Primary spinal tumors are inherently rare entities and the absolute minority looking at all mostly peripheral skeletal primary tumors. Despite their importance, clinical studies and scientific investigations of spinal oncology have long time lagged behind similar work on oncosurgical studies of the extremities. However, several publications lately presented multicentre-based data gathering important information about these entities. Notably, among the partly unknown prognostic variables decisively influencing course and outcome of spinal malignancies, the underlying tumor biology has been turned out to be most important factor. Thus, the spine tumor community must provide answers to the questions how these heterogeneous tumor biologies guide treatment and - whenever possible - the different surgical and oncological concepts can be tailored to the individual disease.
The diagnosis of a primary malignant spinal tumor can cause an ordeal for the patients as well as their families. Specialist multidisciplinary management is mandatory and the key-step to achieve maximum treatment success. Latest findings underlined the enormous value of surgery with curative intent using “Enneking- appropriate resections”. In combination with multidisciplinary adjuvant therapies they are clearly associated with a better local tumor control and increased patients` overall survival. To obtain the mentioned goals all phases of treatment for primary spinal tumors should be centralised for the various diagnostic steps, neo-/ adjuvant oncological care and specialist spinal oncology surgery. However, the number of intralesionally and “out-of-center” pre-treated patients as well as revision cases rises steadily demonstrating the discrepancy between wish and reality. Benign tumors should in first line be treated according to their biological behaviour with the need of a graded multidisciplinary treatment approach to achieve sustainable therapeutical success. But heterogeneous entities with different underlying tumor behaviour complicate standardized assessments and decision-making while general recommendations are either not uniform or even lacking. Thus a clear need exists to foster further understanding of vertebral tumor treatment, thereby facilitating development of diagnostic and treatment algorithms, new techniques to advance resection and to improve outcome and effectiveness of spine tumor surgery.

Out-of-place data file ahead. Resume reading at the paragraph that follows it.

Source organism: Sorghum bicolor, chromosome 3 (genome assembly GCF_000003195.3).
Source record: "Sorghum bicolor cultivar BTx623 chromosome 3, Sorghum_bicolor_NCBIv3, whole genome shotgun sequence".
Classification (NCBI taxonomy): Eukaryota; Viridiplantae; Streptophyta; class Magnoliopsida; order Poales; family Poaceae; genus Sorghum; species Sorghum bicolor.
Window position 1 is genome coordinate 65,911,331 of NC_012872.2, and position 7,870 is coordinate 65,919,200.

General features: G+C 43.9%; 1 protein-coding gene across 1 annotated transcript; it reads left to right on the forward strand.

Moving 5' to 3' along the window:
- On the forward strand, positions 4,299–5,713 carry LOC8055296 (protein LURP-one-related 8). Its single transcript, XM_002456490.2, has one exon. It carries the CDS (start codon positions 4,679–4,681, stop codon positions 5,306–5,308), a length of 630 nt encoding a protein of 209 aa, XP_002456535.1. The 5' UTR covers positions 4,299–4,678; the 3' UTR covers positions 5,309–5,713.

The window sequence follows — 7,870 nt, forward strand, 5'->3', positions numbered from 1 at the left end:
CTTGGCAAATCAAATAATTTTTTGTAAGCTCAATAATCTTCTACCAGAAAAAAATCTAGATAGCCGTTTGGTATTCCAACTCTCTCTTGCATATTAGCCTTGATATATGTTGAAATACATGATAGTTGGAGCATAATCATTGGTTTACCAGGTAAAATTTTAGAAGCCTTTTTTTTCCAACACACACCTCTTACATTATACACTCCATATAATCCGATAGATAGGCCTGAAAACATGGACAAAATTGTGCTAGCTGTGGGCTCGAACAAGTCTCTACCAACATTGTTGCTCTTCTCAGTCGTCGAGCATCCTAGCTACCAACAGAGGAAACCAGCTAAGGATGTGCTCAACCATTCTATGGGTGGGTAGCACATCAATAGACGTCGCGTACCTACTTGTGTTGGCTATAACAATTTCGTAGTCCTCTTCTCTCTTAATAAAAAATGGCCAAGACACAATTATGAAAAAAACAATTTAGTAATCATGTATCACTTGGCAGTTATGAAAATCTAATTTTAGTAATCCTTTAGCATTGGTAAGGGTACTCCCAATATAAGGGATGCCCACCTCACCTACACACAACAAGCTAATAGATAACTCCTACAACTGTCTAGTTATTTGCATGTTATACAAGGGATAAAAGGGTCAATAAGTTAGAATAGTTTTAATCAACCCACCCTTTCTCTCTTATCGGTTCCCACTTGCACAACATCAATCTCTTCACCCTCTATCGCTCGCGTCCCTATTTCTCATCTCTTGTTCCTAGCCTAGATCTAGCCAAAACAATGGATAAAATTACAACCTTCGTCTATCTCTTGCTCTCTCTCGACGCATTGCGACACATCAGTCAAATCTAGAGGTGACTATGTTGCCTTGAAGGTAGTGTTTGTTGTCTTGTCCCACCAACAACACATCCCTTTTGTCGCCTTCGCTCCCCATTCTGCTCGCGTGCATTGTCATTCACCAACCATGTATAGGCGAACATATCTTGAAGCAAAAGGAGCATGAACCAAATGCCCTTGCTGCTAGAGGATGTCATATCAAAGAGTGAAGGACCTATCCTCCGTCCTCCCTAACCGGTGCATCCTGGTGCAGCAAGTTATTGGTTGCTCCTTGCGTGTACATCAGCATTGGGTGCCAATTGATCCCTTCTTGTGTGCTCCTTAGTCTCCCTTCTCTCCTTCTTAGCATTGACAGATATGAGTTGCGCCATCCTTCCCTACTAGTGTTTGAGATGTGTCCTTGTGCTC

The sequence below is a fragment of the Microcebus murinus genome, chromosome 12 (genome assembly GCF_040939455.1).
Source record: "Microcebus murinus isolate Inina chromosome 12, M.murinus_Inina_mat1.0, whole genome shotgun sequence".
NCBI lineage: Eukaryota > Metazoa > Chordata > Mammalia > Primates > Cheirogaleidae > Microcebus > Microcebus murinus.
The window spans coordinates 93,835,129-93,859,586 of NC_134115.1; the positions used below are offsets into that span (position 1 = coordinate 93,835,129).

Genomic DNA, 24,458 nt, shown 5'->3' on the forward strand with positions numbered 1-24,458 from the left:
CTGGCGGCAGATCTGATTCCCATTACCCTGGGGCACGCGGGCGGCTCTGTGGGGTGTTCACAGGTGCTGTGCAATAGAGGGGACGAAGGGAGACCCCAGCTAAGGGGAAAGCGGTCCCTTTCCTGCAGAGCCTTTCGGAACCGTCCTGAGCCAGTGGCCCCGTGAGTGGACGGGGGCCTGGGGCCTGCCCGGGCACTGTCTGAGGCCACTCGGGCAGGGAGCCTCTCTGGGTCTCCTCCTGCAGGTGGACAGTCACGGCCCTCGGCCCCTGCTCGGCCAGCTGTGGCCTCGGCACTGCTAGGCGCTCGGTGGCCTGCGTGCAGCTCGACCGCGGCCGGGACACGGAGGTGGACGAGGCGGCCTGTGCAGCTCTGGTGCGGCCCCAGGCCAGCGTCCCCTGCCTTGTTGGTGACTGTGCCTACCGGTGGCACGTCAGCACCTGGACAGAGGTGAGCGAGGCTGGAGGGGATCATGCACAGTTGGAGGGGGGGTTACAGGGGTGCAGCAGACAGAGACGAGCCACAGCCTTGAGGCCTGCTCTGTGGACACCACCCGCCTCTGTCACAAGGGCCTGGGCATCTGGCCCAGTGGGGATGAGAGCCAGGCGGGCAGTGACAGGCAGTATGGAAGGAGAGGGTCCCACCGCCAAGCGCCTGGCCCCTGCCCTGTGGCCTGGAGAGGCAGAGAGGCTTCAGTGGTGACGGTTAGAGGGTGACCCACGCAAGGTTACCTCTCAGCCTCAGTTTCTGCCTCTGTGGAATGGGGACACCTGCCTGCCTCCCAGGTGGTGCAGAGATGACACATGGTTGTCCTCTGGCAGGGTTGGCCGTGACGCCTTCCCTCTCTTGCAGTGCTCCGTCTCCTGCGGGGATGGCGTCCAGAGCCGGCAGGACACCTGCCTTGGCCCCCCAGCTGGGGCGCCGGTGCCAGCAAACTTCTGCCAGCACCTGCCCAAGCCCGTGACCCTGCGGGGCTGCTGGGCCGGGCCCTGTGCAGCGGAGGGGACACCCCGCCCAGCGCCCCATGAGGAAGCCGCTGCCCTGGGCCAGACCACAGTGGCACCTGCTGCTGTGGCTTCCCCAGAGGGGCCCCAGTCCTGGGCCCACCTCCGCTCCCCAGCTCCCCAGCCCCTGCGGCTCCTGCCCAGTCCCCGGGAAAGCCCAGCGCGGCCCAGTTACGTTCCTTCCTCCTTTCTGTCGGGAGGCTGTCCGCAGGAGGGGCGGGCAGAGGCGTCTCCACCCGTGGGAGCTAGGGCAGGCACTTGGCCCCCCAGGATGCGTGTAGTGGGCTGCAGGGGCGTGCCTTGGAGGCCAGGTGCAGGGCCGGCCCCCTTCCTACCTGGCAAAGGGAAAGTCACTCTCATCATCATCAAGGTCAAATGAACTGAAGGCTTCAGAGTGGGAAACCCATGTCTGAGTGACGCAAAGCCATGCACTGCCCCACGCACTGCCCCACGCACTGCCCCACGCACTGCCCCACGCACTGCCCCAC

We anticipate that specific recommendations for future research and treatment of spinal resection and reconstruction techniques will evolve from the comprehensive collection of topics, which in turn subsequently promote intense exchange of experiences in usually very creative and entertaining discussions.
Looking forward seeing you all in Dresden again!
Prof. Dr. med. Alexander C. Disch, PhD
Prof. Dr. med. Klaus-Dieter Schaser